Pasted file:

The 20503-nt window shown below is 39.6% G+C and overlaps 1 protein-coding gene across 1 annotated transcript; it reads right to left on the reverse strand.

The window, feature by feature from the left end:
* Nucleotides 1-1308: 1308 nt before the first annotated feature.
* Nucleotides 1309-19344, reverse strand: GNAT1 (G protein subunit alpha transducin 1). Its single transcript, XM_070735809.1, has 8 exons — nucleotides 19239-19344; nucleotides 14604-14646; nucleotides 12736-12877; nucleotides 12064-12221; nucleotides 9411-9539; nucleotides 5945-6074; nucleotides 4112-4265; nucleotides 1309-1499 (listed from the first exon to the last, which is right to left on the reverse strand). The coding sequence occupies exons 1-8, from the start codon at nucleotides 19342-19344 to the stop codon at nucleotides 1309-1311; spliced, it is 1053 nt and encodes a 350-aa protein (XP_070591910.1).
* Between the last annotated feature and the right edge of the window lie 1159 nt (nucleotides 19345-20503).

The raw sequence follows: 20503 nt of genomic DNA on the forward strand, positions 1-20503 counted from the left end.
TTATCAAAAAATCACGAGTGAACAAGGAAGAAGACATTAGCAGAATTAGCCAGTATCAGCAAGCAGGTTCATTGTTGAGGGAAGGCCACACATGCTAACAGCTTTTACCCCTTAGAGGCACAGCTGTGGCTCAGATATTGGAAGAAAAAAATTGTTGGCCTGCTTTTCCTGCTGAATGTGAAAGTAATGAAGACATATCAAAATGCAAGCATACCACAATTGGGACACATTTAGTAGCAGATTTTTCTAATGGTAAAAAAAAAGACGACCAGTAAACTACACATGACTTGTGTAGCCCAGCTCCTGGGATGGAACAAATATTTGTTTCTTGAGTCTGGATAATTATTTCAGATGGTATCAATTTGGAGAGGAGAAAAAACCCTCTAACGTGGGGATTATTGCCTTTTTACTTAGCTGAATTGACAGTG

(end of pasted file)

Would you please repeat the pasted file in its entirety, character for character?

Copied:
The 20503-nt window shown below is 39.6% G+C and overlaps 1 protein-coding gene across 1 annotated transcript; it reads right to left on the reverse strand.

The window, feature by feature from the left end:
* Nucleotides 1-1308: 1308 nt before the first annotated feature.
* Nucleotides 1309-19344, reverse strand: GNAT1 (G protein subunit alpha transducin 1). Its single transcript, XM_070735809.1, has 8 exons — nucleotides 19239-19344; nucleotides 14604-14646; nucleotides 12736-12877; nucleotides 12064-12221; nucleotides 9411-9539; nucleotides 5945-6074; nucleotides 4112-4265; nucleotides 1309-1499 (listed from the first exon to the last, which is right to left on the reverse strand). The coding sequence occupies exons 1-8, from the start codon at nucleotides 19342-19344 to the stop codon at nucleotides 1309-1311; spliced, it is 1053 nt and encodes a 350-aa protein (XP_070591910.1).
* Between the last annotated feature and the right edge of the window lie 1159 nt (nucleotides 19345-20503).

The raw sequence follows: 20503 nt of genomic DNA on the forward strand, positions 1-20503 counted from the left end.
TTATCAAAAAATCACGAGTGAACAAGGAAGAAGACATTAGCAGAATTAGCCAGTATCAGCAAGCAGGTTCATTGTTGAGGGAAGGCCACACATGCTAACAGCTTTTACCCCTTAGAGGCACAGCTGTGGCTCAGATATTGGAAGAAAAAAATTGTTGGCCTGCTTTTCCTGCTGAATGTGAAAGTAATGAAGACATATCAAAATGCAAGCATACCACAATTGGGACACATTTAGTAGCAGATTTTTCTAATGGTAAAAAAAAAGACGACCAGTAAACTACACATGACTTGTGTAGCCCAGCTCCTGGGATGGAACAAATATTTGTTTCTTGAGTCTGGATAATTATTTCAGATGGTATCAATTTGGAGAGGAGAAAAAACCCTCTAACGTGGGGATTATTGCCTTTTTACTTAGCTGAATTGACAGTG